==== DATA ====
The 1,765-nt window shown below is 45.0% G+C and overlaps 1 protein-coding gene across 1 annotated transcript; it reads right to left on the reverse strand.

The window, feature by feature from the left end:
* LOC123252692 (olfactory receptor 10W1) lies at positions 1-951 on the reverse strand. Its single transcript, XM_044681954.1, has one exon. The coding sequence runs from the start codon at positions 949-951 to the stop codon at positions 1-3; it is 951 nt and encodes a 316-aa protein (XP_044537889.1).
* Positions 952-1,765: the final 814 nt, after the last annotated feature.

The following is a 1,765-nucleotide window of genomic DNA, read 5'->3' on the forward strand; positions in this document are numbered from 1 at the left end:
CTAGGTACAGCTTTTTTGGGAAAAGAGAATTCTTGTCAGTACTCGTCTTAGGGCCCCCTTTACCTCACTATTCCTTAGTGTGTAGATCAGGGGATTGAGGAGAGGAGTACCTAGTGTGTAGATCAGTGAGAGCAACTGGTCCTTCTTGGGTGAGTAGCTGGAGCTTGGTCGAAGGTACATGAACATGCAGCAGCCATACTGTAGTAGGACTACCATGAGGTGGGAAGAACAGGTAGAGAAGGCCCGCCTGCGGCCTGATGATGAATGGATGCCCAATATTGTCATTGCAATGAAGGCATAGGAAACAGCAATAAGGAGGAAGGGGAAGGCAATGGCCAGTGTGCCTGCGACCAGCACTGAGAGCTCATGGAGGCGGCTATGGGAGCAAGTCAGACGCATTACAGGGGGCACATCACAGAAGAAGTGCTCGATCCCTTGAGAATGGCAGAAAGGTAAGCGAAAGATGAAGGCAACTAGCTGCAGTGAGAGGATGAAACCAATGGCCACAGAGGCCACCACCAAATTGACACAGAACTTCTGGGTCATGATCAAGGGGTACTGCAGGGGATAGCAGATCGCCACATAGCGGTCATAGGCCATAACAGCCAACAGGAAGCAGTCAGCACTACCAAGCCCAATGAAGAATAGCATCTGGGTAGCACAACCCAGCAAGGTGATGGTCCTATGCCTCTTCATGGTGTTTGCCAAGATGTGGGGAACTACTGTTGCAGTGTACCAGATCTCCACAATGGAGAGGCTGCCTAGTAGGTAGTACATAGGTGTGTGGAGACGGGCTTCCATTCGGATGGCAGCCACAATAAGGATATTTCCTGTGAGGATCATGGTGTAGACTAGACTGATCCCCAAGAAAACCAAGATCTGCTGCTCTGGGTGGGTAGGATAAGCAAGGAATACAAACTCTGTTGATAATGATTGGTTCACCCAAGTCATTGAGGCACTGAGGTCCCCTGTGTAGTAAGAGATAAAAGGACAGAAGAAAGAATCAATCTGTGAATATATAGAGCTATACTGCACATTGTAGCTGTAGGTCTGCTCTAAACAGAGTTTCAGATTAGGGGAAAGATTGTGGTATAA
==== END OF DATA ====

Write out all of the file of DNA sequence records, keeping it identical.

The 1,765-nt window shown below is 45.0% G+C and overlaps 1 protein-coding gene across 1 annotated transcript; it reads right to left on the reverse strand.

The window, feature by feature from the left end:
* LOC123252692 (olfactory receptor 10W1) lies at positions 1-951 on the reverse strand. Its single transcript, XM_044681954.1, has one exon. The coding sequence runs from the start codon at positions 949-951 to the stop codon at positions 1-3; it is 951 nt and encodes a 316-aa protein (XP_044537889.1).
* Positions 952-1,765: the final 814 nt, after the last annotated feature.

The following is a 1,765-nucleotide window of genomic DNA, read 5'->3' on the forward strand; positions in this document are numbered from 1 at the left end:
CTAGGTACAGCTTTTTTGGGAAAAGAGAATTCTTGTCAGTACTCGTCTTAGGGCCCCCTTTACCTCACTATTCCTTAGTGTGTAGATCAGGGGATTGAGGAGAGGAGTACCTAGTGTGTAGATCAGTGAGAGCAACTGGTCCTTCTTGGGTGAGTAGCTGGAGCTTGGTCGAAGGTACATGAACATGCAGCAGCCATACTGTAGTAGGACTACCATGAGGTGGGAAGAACAGGTAGAGAAGGCCCGCCTGCGGCCTGATGATGAATGGATGCCCAATATTGTCATTGCAATGAAGGCATAGGAAACAGCAATAAGGAGGAAGGGGAAGGCAATGGCCAGTGTGCCTGCGACCAGCACTGAGAGCTCATGGAGGCGGCTATGGGAGCAAGTCAGACGCATTACAGGGGGCACATCACAGAAGAAGTGCTCGATCCCTTGAGAATGGCAGAAAGGTAAGCGAAAGATGAAGGCAACTAGCTGCAGTGAGAGGATGAAACCAATGGCCACAGAGGCCACCACCAAATTGACACAGAACTTCTGGGTCATGATCAAGGGGTACTGCAGGGGATAGCAGATCGCCACATAGCGGTCATAGGCCATAACAGCCAACAGGAAGCAGTCAGCACTACCAAGCCCAATGAAGAATAGCATCTGGGTAGCACAACCCAGCAAGGTGATGGTCCTATGCCTCTTCATGGTGTTTGCCAAGATGTGGGGAACTACTGTTGCAGTGTACCAGATCTCCACAATGGAGAGGCTGCCTAGTAGGTAGTACATAGGTGTGTGGAGACGGGCTTCCATTCGGATGGCAGCCACAATAAGGATATTTCCTGTGAGGATCATGGTGTAGACTAGACTGATCCCCAAGAAAACCAAGATCTGCTGCTCTGGGTGGGTAGGATAAGCAAGGAATACAAACTCTGTTGATAATGATTGGTTCACCCAAGTCATTGAGGCACTGAGGTCCCCTGTGTAGTAAGAGATAAAAGGACAGAAGAAAGAATCAATCTGTGAATATATAGAGCTATACTGCACATTGTAGCTGTAGGTCTGCTCTAAACAGAGTTTCAGATTAGGGGAAAGATTGTGGTATAA